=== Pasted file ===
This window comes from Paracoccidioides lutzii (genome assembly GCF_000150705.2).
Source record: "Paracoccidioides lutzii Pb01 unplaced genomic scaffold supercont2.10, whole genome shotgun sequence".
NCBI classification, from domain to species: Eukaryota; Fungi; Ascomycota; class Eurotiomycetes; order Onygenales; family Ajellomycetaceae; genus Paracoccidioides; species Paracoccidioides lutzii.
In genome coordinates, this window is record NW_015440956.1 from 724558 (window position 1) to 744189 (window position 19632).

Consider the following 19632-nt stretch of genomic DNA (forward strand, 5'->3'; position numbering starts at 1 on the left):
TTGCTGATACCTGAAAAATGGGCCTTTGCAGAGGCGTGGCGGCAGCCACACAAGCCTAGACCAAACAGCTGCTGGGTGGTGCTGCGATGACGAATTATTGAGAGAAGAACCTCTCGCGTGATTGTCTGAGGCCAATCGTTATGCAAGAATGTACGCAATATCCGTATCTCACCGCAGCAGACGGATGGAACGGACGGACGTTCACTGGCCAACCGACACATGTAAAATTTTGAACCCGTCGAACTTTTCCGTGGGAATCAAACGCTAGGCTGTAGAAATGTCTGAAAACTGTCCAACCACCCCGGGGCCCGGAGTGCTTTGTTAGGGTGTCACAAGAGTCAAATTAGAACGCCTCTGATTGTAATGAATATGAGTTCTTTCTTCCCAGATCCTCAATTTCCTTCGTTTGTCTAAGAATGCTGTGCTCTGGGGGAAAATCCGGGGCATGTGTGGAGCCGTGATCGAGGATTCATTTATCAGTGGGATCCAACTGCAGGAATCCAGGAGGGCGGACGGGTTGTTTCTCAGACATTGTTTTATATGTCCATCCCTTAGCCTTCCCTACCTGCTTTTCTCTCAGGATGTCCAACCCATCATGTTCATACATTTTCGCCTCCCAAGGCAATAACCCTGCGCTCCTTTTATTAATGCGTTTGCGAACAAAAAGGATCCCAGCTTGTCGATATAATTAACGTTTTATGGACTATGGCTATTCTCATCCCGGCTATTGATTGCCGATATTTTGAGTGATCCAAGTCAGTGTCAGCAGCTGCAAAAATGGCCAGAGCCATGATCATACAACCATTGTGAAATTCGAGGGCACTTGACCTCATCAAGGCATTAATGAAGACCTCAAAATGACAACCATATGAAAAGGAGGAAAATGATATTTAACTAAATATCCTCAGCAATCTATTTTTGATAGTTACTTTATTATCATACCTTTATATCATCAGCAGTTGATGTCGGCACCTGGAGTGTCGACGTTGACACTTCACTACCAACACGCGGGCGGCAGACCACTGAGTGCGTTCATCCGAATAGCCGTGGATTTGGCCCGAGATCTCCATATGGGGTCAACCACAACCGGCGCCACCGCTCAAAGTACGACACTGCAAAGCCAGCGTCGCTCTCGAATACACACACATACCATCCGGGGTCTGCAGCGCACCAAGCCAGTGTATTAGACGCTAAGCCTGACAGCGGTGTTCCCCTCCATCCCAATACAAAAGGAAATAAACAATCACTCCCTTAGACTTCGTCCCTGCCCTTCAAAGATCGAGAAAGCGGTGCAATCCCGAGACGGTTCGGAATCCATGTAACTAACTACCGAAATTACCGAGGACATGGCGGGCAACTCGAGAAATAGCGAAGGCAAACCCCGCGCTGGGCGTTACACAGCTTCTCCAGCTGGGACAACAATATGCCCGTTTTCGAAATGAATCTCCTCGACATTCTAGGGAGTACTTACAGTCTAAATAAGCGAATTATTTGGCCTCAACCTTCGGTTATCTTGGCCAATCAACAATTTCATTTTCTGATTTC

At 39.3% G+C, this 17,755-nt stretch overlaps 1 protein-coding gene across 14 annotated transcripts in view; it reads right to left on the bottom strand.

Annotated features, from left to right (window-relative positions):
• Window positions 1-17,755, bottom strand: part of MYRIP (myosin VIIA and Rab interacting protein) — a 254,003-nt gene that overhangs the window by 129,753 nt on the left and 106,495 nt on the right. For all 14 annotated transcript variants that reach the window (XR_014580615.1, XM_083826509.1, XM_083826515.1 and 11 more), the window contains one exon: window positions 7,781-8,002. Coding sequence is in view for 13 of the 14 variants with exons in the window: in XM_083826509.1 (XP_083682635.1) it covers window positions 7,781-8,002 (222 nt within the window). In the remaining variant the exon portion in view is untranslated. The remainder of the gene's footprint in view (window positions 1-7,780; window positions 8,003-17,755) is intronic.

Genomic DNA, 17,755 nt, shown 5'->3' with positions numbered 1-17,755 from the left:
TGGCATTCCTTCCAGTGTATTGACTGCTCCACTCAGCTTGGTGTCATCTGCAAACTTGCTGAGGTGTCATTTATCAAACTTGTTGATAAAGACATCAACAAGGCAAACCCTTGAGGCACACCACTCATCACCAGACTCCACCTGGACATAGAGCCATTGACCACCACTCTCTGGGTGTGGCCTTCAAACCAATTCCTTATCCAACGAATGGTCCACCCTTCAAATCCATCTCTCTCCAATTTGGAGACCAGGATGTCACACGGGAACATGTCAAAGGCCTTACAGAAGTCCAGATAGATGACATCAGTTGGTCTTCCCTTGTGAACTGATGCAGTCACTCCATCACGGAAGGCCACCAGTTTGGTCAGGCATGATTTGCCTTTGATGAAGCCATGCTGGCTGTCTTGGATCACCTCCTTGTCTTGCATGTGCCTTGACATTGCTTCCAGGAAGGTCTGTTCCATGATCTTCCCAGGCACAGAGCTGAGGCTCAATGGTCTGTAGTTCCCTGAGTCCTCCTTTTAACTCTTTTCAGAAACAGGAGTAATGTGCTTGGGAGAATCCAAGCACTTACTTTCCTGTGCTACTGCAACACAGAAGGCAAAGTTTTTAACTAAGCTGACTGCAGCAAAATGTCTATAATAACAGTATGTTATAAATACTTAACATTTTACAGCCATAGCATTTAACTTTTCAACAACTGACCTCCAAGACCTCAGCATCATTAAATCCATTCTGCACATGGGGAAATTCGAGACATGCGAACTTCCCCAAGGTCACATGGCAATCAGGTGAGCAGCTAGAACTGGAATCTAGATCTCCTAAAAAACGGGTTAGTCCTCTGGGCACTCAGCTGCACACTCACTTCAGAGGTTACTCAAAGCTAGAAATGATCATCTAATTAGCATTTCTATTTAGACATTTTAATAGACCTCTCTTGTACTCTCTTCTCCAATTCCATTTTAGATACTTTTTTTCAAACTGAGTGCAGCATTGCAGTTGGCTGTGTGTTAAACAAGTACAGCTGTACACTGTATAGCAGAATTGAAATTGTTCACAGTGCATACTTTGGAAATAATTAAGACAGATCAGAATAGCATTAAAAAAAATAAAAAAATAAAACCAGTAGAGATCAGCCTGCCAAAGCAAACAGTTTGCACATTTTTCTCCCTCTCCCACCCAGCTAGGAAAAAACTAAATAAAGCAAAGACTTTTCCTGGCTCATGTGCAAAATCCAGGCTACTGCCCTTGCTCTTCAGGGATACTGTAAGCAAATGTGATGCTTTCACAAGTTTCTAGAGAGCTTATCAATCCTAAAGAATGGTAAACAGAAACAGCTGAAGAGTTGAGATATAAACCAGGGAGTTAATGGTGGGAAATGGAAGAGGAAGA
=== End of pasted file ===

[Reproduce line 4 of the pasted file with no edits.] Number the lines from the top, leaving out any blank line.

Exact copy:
In genome coordinates, this window is record NW_015440956.1 from 724558 (window position 1) to 744189 (window position 19632).